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A Chat with Amita Kulkarni and Vikrant Tike, Founders of SAV Architecture + DesignBy ZingyHomes Editorial Team
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Our Young Turks this week are Architect Amita Kulkarni and Ar.Vikrant Tike, the founders of SAV Architecture + Design. Amita, who is also the principal architect at SAV, is an alumnus of the prestigious AA School of Architecture, London and has the distinction of having worked with legends like Zaha Hadid, Hawkins / Brown. She now uses her rich experience gained from working on several RIBA award winning projects during her stint in the UK, to ensure highly original and multidisciplinary work comes out of SAV.
Vikrant Tike, who completed his architectural studies at London Metropolitan and the AA School of Architecture, has worked for prestigious architectural practices like Conran + Partners and Foster and Partners. He has worked on various large-scale, international projects ranging from high rise towers to masterplan designs across countries including UK, Japan, Australia, Malaysia and Morocco and more.
Both Ar.Amita and Ar.Vikrant have taught for the Vertical Design Studio at Welsh School of Architecture as well as the BSSA School in Mumbai. They have also been invited for talks to showcase their works across UK, Europe and India and have exhibited and created art installations at numerous galleries in London such as the Aram Gallery, The corridor as well as the Selfridges and The Barbican.
How did the idea of setting up your own multidisciplinary practice in India come about?
Amita: Our time at the AA has been a strong influencer to see our architectural studio more as an initiator and a platform rather than an office. Our projects are more about our interests and curiosities in numerous things, shaping the idea of a multi-disciplinary practice. The studio is as much to do with building as to do with constant learning. A lot of the processes that we apply in the studio come from my post graduate training at the AADRL. The focus on generating complex geometries, through parametric modeling and the application of new analytical tools with respect to both aesthetic and environment shape our concepts and designs.
Vikrant: Having studied fashion design and then sound engineering, I have always pursued multiple interests. It’s all about learning, initiating and applying. As Amita says, our time at the AA has been an important training for all the skills we have but most importantly to realise that it’s important to understand your paths and develop your own interests and improve on them on a day to day basis.
One of my first projects that I did there and which I still refer to is a stand for a stone. This project was important in two directions, one to understand the process of building at a micro scale through focus on joinery and materiality, and the other of the narrative and the physiology of things, for example; what is the history of the stone, what shores it has touched and so on and what stories do I choose to tell from this stand. Since then I realized that architecture is about an investigation at all levels and being a hyper curious person allowed me to base my practice as it is now.
What was it like working at Zaha Hadid and Foster +Partners? What were the major learning? Could you share your experience?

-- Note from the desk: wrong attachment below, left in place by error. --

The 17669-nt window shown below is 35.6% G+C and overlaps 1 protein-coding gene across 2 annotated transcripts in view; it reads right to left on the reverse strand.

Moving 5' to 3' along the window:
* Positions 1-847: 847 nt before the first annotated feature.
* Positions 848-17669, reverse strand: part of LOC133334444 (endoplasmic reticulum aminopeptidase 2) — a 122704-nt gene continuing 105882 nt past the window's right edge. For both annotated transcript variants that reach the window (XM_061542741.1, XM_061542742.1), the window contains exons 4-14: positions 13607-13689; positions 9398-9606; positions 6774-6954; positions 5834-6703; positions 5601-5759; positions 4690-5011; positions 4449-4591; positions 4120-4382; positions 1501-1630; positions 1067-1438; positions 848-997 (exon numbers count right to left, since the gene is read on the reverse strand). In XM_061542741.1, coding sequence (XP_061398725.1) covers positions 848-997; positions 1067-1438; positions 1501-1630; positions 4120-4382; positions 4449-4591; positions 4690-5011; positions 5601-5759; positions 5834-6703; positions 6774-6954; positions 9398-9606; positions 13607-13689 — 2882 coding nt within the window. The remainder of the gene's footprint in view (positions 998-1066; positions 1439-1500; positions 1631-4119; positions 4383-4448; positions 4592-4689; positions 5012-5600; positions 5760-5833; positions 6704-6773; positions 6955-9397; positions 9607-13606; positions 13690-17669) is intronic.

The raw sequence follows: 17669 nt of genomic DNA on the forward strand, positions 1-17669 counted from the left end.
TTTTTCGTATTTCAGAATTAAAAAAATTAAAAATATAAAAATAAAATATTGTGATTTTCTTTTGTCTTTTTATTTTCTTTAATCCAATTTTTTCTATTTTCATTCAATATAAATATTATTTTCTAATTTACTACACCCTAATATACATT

Amita: Working with both these offices, however big they maybe, was more like extension of the AA school. We were also fortunate to work on some large, international, complex and prestigious projects alongside a motivated and competent team which forms a large part of our professional network even today. It gave us an immense insight on how large projects are delivered across continents, the critical issues that one faces as well as the tools and resources to manage delivering these complex designs.
Vikrant: Along with that both practices have a very different design style and organizational structures, but both place great importance on designing to the last detail with a constant involvement in research and innovation, something which has been the foundation to our studio as well and shaped the growth of our studio across UK and India.
What is your vision for SAV?
Amita: It’s the same vision that we would like for the world. To be creative, to constantly learn, to be resourceful and to bring some wonderful and interesting things that we can enjoy in our short life on this planet.
Vikrant: I see SAV as a process more than an end. it’s a curator for our plethora of ideas, a laboratory to test and innovate, a platform to apply and manifest our creative interests.
What core competencies do you and your partner Vikrant bring to the firm?
Amita: Both of our interests are diverse but complementary to each other. This makes the studio competent in many aspects as well as enables us to realize our unique, challenging and complex projects at a variety of scales. My personal interests lie within the narratives of urban, landscape and civic architecture. I see architecture as key driver to bring a socio-economic change while producing some beautiful poetic narratives to create evocative spaces. I am equally interested within the structural and inherent nature of materials and using them to their maximum potential.
Vikrant: Having always being interested on how things come together I am greatly interested in the details of objects, the joinery within craftsmanship and the innovative use of materials. My tutors at the AA focused a lot on joinery systems something which I follow till date. Personally I love to work directly with craftsman in all sorts of workshops like wood and metal while being equally skilled in the new digital methods of fabrication and prototyping thus tying the old age crafts with modern manufacturing. Along with that I am equally interested in the Hedjukian thought processes, combing memory, narrative and storytelling as the core to create extraordinary spaces and moments within architecture. .